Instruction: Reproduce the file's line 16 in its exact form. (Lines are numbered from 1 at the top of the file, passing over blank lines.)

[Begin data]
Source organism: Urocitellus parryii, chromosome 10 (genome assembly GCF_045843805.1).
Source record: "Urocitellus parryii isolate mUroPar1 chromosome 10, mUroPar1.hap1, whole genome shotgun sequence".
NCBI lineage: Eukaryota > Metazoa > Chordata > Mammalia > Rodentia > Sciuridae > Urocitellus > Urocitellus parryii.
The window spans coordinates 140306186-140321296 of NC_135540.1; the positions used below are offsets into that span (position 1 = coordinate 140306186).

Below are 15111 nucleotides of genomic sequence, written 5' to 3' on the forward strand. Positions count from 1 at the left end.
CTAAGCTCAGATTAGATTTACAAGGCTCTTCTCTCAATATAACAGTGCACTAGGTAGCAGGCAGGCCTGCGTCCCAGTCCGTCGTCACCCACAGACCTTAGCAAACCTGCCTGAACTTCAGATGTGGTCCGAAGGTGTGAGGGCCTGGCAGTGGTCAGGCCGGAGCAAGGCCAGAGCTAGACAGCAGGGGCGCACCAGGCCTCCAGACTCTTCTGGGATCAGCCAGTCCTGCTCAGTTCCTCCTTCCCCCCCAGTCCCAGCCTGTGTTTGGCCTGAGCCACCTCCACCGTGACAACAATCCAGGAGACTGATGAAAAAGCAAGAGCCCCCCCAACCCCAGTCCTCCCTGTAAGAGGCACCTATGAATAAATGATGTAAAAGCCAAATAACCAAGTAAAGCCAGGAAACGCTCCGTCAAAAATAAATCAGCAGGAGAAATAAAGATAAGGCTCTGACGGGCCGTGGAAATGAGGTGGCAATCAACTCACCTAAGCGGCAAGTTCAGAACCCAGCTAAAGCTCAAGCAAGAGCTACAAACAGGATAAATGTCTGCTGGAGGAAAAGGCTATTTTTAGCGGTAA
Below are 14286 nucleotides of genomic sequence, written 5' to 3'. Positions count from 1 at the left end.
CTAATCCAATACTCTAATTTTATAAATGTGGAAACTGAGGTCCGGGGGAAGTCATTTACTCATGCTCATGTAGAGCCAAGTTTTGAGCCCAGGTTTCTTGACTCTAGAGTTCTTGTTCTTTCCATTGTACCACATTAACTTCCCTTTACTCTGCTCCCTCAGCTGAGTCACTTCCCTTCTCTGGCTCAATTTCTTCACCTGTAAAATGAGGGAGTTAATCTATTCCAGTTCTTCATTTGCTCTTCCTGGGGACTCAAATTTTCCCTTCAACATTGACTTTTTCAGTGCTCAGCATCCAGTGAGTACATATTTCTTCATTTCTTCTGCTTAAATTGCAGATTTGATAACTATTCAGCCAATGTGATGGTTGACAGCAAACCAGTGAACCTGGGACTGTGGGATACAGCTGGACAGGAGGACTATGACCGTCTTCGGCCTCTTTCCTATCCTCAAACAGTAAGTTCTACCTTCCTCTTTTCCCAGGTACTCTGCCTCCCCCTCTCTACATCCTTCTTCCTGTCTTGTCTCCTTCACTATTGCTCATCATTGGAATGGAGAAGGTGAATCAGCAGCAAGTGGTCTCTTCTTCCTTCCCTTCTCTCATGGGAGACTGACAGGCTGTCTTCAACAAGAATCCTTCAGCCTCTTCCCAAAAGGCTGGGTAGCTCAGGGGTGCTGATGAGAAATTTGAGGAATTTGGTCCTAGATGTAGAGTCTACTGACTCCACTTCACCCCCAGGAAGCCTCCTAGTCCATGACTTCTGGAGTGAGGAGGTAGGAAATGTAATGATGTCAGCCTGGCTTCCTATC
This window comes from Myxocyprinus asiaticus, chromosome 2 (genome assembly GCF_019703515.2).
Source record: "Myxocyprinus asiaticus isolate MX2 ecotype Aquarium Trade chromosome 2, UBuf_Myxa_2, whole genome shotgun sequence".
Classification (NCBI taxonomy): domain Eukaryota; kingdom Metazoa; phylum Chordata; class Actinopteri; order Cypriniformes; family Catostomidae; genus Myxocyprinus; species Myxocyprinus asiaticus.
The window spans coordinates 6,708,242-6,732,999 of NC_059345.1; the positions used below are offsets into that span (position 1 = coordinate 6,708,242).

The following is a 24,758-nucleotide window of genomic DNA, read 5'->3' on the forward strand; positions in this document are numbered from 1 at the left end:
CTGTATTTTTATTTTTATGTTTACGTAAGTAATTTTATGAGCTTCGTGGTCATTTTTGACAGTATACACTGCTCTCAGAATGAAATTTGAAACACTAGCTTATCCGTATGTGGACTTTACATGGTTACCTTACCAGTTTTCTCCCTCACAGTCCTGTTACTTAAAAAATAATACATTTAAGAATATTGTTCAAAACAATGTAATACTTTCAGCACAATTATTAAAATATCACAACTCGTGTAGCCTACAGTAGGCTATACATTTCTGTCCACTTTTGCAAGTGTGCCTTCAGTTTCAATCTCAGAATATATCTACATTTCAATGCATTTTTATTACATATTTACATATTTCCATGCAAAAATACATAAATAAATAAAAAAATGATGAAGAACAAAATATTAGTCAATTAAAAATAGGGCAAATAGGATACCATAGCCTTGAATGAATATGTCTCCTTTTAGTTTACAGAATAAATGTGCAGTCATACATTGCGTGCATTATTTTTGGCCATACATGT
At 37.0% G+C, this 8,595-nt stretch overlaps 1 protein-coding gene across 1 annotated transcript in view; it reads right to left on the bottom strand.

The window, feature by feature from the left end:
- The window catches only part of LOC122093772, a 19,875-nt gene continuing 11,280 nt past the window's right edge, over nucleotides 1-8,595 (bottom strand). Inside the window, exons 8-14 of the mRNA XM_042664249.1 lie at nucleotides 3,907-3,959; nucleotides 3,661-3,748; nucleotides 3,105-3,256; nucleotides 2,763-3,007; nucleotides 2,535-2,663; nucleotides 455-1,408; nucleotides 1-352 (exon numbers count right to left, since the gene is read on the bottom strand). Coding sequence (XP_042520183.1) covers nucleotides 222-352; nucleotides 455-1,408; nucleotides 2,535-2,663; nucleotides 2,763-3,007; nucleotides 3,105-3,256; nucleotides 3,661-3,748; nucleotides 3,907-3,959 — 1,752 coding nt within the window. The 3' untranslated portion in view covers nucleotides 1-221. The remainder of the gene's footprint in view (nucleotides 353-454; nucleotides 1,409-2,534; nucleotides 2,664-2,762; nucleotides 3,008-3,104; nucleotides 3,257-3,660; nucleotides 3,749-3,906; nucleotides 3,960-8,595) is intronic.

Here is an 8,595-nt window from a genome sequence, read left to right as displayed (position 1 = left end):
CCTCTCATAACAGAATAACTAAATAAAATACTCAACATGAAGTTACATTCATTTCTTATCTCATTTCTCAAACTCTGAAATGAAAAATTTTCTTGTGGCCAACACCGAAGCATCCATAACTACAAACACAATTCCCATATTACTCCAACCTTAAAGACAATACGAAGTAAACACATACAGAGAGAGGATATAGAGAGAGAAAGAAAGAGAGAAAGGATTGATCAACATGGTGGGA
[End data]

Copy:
The window, feature by feature from the left end: